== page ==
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26/08/2014

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Worlds 2014

Worlds is the UK’s premier international literary Salon, hosted by Writers’ Centre Norwich in June each year. In a unique residential week, writers from the UK and around the world gather for an extended conversation over four days about writing as an art, craft and profession. Alongside this, a public events programme enables audiences in Norwich to engage with outstanding writers from around the world.

At the heart of Worlds is the private Salon, a space created and fed by the writers who take part and driven by a series of commissioned provocation papers. While the team at the Writers’ Centre and Professor Jon Cook of UEA have some sense of the shape of the discussion over the four days, where the conversation might lead is determined primarily by the visiting writers.

J. M. Coetzee, a regular attendee of Writers’ Centre Norwich’s Worlds Salon

The unifying theme for 2014 was Nostalgia, a word with powerful literary and emotional resonances. The first syllable of the word, nostos, was used in Homeric epics as both a theme and a structure. It connected the idea of telling a story to a notion of return to a homeland after a long period of absence. Its second syllable, also derived from Greek, speaks of pain, the kind of pain that comes from yearning and loss, perhaps for a place that cannot be recovered or that never existed.

Some consider nostalgia to be a means of escape from complexity and responsibility and some a trope offering acute historical critique. It finds powerful expressions in literary work of both the Romantic and the Modern periods. But then so apparently does its opposite, for ‘home’ must often be left behind in the search for freedom and autonomy.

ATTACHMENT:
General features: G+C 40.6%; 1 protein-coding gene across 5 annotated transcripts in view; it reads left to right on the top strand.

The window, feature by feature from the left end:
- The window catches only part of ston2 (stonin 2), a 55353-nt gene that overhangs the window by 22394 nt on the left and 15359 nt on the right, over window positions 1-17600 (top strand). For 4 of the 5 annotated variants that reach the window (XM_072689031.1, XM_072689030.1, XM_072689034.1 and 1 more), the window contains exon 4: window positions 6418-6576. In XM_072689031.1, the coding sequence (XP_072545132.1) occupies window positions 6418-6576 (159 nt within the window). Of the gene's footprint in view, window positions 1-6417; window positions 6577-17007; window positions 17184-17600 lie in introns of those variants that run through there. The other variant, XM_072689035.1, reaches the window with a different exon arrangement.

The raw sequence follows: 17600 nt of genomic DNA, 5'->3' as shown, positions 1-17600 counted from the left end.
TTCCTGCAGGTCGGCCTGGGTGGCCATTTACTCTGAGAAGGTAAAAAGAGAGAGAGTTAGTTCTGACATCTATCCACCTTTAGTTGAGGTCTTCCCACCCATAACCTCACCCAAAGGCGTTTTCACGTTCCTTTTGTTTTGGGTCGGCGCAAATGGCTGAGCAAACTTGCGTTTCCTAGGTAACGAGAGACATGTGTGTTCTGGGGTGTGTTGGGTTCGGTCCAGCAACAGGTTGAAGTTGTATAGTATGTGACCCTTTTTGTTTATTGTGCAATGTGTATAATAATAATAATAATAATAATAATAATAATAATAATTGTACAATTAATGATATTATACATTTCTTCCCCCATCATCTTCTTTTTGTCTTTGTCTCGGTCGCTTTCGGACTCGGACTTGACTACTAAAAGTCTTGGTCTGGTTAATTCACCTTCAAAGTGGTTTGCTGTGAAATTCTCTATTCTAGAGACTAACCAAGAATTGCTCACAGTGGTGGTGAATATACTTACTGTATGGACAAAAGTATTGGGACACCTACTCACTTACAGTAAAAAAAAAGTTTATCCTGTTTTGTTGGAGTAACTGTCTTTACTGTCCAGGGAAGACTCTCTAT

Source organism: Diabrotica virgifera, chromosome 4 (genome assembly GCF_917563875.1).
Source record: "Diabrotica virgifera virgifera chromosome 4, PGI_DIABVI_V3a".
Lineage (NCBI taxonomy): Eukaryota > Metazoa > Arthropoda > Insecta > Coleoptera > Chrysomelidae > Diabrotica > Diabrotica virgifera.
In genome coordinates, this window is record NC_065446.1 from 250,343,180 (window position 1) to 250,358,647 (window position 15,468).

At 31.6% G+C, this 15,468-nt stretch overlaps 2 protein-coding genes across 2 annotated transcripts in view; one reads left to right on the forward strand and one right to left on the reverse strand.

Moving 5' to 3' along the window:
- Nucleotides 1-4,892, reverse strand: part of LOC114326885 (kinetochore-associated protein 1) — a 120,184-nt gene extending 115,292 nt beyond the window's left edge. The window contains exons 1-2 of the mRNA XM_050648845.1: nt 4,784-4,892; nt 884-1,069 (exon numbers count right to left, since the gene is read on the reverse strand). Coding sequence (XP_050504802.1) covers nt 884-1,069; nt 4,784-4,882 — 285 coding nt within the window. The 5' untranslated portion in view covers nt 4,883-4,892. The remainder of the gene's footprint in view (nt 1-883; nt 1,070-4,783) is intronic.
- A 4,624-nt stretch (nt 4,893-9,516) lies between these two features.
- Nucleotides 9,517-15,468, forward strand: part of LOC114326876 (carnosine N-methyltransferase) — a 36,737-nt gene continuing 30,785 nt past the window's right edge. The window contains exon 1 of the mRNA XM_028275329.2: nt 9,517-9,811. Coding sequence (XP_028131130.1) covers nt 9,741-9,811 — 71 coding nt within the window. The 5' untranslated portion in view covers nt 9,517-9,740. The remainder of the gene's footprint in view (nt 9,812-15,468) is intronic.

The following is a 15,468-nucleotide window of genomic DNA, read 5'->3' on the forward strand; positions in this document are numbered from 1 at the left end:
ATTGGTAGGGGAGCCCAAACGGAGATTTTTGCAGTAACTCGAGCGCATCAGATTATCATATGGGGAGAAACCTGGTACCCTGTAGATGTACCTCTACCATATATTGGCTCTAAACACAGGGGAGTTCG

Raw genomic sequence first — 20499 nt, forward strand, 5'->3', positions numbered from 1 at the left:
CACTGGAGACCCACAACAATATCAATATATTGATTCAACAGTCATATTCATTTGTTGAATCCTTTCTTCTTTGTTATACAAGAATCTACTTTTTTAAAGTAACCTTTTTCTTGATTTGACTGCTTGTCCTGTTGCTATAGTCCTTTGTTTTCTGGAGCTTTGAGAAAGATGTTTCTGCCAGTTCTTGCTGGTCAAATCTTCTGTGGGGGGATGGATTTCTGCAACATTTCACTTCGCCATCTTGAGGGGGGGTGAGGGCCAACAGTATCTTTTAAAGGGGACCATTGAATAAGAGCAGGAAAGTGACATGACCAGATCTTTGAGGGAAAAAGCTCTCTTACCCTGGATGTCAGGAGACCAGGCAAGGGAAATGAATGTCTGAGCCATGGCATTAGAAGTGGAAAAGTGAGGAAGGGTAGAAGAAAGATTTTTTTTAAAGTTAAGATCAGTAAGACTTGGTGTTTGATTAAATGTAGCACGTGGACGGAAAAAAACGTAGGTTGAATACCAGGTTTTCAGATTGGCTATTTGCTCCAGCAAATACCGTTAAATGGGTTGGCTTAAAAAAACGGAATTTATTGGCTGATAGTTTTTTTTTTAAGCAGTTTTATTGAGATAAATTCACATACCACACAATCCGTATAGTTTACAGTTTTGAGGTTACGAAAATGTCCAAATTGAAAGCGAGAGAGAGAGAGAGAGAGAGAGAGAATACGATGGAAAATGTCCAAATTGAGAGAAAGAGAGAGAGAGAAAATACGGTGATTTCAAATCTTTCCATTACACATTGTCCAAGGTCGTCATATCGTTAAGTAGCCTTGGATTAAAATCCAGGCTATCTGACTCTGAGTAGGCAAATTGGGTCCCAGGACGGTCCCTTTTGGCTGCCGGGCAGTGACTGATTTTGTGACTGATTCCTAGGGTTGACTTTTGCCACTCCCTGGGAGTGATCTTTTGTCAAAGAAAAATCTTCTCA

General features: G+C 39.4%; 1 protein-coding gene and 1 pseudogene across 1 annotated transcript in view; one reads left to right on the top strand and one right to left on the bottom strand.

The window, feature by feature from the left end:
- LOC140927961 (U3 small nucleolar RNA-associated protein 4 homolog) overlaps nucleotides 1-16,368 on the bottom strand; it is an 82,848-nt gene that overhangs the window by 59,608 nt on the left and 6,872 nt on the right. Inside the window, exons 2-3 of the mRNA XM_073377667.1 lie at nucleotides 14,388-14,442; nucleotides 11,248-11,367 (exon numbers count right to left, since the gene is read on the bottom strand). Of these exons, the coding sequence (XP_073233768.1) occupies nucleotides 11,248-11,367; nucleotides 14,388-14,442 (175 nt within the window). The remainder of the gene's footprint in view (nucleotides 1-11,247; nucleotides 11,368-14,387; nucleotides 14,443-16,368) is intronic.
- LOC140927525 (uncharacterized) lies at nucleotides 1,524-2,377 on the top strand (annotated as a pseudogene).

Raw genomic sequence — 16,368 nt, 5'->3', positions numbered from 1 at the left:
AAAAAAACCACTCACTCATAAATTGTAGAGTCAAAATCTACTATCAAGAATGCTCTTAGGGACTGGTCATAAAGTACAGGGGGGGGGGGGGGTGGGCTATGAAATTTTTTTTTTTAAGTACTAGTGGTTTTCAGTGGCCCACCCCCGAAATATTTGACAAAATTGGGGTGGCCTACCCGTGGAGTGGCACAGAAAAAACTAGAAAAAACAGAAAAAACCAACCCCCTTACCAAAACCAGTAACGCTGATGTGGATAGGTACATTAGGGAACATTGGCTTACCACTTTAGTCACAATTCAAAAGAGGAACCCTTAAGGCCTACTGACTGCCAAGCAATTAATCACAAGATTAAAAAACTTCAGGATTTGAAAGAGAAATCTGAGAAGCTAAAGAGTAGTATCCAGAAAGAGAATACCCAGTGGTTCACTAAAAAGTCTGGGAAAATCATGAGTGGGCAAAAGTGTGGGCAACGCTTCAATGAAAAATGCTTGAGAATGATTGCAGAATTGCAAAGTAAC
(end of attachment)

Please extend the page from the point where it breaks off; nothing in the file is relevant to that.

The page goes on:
Worlds 2014 was devoted to the concepts, structures and emotions associated with this equivocal world. Is there a compulsion in story telling to return to a moment of real or imagined origin? Is nostalgia, as writers from Schiller to Benjamin have argued, a distinctly modern form of sensibility? Is it a feeling that literature both resists and exploits at one and the same time? And what, if any, relevance does it have in today’s world of migration, diasporas and nomadic wandering?

From this year’s festival we have chosen a number of pieces for your delectation. From the provocations we have: Akhil Sharma’s ‘Nostalgia’, James Scudamore’s ‘The Ecstasy of Impossibility’, and Denise Riley’s ‘Is Nostalgia a Bromide?’. In addition, we have Sharlene Teo’s reflection on the event, ‘Nostalgia and its Discontents’. Finally, as a special treat, we have Bae Su-Ah’s meditation on the experience of translating W. G. Sebald into Korean, ‘After Sebald – A Tribute’.

Worlds 2014 was curated by Jon Cook, Chris Gribble and Jonathan Morley.

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